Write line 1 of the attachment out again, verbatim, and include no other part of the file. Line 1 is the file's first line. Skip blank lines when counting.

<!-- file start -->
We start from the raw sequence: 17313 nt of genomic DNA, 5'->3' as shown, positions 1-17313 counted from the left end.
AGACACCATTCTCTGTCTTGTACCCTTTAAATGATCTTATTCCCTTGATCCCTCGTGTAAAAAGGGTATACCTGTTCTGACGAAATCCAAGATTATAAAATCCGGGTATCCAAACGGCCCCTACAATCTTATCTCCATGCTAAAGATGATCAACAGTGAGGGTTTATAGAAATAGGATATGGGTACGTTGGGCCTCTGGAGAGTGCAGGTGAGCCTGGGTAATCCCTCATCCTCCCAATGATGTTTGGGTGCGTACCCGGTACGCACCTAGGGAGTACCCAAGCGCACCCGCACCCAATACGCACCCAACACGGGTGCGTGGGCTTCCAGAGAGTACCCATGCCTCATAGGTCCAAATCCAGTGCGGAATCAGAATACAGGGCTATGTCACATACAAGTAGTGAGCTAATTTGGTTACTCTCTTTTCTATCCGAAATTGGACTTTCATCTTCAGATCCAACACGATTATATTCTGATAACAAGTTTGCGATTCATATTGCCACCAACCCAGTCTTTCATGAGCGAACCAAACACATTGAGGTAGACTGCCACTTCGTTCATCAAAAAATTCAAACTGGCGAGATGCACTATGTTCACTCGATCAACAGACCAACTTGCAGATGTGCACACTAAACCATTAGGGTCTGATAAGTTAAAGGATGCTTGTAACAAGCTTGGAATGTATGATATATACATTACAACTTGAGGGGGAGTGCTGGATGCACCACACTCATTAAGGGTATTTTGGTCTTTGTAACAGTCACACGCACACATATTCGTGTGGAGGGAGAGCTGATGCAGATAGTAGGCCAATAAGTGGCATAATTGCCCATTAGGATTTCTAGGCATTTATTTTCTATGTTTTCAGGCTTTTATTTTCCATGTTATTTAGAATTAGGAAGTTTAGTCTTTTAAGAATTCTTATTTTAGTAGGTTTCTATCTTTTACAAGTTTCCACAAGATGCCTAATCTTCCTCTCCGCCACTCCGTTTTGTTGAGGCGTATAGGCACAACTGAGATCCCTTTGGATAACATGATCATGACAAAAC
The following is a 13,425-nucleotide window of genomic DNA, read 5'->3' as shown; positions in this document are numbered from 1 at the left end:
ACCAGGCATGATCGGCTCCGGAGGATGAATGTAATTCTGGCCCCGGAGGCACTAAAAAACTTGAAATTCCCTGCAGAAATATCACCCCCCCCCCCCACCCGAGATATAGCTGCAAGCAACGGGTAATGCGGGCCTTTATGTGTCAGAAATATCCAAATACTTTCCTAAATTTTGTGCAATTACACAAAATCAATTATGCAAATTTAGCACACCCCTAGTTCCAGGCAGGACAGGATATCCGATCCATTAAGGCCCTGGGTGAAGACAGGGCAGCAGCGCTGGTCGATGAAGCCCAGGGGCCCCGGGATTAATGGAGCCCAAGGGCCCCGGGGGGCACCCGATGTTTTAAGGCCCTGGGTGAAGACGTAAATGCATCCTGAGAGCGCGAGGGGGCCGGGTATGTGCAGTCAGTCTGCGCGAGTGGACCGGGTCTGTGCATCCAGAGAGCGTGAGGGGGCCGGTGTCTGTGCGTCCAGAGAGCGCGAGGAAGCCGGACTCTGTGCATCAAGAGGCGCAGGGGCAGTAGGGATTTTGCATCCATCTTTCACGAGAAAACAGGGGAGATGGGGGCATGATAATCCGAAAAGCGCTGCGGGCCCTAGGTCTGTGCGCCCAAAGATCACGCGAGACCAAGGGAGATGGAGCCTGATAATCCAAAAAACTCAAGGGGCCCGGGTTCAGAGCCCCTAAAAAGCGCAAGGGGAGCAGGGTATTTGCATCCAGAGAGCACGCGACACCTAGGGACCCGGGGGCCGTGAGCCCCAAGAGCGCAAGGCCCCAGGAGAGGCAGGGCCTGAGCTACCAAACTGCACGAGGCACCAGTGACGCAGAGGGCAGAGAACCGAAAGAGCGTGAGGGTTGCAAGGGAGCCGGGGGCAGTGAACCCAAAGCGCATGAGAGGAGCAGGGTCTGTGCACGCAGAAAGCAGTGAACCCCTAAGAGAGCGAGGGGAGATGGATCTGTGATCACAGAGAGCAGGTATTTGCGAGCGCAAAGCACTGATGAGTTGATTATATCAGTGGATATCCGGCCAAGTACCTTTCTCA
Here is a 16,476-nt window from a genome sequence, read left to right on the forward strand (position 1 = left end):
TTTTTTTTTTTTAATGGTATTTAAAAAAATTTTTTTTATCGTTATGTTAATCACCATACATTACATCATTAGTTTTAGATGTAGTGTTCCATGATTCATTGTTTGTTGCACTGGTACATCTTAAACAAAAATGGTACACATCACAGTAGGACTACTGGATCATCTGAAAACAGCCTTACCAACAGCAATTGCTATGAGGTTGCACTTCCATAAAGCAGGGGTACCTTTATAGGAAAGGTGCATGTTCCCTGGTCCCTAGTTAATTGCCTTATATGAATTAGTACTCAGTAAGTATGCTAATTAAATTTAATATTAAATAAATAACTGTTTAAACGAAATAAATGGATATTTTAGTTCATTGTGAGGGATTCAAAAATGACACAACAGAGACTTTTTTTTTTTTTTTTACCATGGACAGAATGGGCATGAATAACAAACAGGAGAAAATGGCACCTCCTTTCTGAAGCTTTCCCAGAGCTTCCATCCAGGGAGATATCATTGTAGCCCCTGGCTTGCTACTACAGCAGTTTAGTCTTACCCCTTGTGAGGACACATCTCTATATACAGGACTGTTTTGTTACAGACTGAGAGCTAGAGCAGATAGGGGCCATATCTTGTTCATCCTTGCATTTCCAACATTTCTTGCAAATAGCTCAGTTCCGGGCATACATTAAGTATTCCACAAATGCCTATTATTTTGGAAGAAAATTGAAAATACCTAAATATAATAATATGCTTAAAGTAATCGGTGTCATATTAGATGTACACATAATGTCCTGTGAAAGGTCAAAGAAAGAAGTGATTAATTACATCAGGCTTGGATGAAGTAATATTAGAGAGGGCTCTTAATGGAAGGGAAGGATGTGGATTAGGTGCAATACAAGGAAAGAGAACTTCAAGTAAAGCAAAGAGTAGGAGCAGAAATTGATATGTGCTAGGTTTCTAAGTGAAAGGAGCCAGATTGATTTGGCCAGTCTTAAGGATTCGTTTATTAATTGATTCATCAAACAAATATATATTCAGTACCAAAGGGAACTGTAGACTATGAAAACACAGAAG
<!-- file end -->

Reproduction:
We start from the raw sequence: 17313 nt of genomic DNA, 5'->3' as shown, positions 1-17313 counted from the left end.